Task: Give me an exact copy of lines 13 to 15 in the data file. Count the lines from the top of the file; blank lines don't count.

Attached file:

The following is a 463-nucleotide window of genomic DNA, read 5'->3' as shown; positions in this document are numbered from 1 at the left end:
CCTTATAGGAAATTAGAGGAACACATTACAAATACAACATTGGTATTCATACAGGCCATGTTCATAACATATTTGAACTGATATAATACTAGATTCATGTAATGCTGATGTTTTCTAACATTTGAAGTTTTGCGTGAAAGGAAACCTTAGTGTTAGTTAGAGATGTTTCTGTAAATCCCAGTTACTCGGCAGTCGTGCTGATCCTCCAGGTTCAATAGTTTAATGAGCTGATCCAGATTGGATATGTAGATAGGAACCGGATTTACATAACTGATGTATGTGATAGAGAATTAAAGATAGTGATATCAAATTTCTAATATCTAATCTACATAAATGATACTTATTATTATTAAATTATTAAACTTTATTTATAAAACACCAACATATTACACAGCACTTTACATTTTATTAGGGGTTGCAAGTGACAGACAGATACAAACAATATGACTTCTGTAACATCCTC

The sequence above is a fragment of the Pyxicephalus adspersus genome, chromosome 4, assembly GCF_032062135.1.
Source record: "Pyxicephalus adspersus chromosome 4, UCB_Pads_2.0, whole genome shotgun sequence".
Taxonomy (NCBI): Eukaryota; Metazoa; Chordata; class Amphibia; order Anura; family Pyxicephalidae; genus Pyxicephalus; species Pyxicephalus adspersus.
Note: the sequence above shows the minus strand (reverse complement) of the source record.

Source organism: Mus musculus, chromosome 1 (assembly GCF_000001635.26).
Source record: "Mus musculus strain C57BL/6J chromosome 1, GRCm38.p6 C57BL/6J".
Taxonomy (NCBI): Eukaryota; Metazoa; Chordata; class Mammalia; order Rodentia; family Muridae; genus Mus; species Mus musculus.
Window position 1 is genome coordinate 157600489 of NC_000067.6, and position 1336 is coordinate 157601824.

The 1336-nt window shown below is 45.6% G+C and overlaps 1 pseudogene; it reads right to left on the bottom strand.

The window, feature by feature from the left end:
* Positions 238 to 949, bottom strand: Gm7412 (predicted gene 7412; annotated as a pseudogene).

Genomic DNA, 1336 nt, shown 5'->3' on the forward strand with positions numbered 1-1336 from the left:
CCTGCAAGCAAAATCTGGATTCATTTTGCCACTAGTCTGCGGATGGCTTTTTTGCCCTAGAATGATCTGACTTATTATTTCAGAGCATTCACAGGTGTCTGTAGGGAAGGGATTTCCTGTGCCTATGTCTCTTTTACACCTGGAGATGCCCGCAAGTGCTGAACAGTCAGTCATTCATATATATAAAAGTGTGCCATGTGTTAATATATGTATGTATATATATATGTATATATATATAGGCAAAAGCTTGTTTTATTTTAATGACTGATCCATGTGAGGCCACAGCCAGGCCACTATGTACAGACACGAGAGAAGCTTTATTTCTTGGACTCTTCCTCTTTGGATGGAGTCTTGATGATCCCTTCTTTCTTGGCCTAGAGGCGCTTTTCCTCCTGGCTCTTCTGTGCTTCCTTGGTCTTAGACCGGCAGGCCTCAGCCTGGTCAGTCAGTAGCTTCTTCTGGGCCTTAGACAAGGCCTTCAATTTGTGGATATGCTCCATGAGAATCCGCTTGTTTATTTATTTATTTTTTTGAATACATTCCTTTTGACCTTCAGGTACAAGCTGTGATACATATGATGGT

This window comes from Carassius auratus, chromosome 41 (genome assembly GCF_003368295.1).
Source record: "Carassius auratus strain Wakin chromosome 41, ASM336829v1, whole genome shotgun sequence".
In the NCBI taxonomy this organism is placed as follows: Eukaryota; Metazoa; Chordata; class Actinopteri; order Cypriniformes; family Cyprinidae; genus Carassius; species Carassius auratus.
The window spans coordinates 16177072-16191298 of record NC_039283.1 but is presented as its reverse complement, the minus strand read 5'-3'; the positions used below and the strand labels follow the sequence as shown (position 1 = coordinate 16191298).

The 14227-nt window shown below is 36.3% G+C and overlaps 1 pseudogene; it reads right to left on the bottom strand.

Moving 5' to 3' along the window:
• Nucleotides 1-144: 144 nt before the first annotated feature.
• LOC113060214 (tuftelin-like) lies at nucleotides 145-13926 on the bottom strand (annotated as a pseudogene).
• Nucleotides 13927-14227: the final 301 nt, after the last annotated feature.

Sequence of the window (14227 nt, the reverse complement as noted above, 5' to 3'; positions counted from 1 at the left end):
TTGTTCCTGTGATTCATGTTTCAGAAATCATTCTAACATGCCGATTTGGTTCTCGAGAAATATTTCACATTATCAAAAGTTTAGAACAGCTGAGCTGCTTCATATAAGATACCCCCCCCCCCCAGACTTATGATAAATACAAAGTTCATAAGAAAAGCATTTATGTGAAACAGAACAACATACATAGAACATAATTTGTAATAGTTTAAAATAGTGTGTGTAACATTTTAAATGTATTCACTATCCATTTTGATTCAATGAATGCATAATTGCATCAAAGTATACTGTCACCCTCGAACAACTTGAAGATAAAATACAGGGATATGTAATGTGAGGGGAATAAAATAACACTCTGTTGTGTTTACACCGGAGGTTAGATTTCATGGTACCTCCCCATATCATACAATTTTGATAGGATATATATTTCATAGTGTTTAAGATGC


* Positions 238 to 949, bottom strand: Gm7412 (predicted gene 7412; annotated as a pseudogene).

Genomic DNA, 1336 nt, shown 5'->3' on the forward strand with positions numbered 1-1336 from the left:
CCTGCAAGCAAAATCTGGATTCATTTTGCCACTAGTCTGCGGATGGCTTTTTTGCCCTAGAATGATCTGACTTATTATTTCAGAGCATTCACAGGTGTCTGTAGGGAAGGGATTTCCTGTGCCTATGTCTCTTTTACACCTGGAGATGCCCGCAAGTGCTGAACAGTCAGTCATTCATATATATAAAAGTGTGCCATGTGTTAATATATGTATGTATATATATATGTATATATATATAGGCAAAAGCTTGTTTTATTTTAATGACTGATCCATGTGAGGCCACAGCCAGGCCACTATGTACAGACACGAGAGAAGCTTTATTTCTTGGACTCTTCCTCTTTGGATGGAGTCTTGATGATCCCTTCTTTCTTGGCCTAGAGGCGCTTTTCCTCCTGGCTCTTCTGTGCTTCCTTGGTCTTAGACCGGCAGGCCTCAGCCTGGTCAGTCAGTAGCTTCTTCTGGGCCTTAGACAAGGCCTTCAATTTGTGGATATGCTCCATGAGAATCCGCTTGTTTATTTATTTATTTTTTTGAATACATTCCTTTTGACCTTCAGGTACAAGCTGTGATACATATGATGGT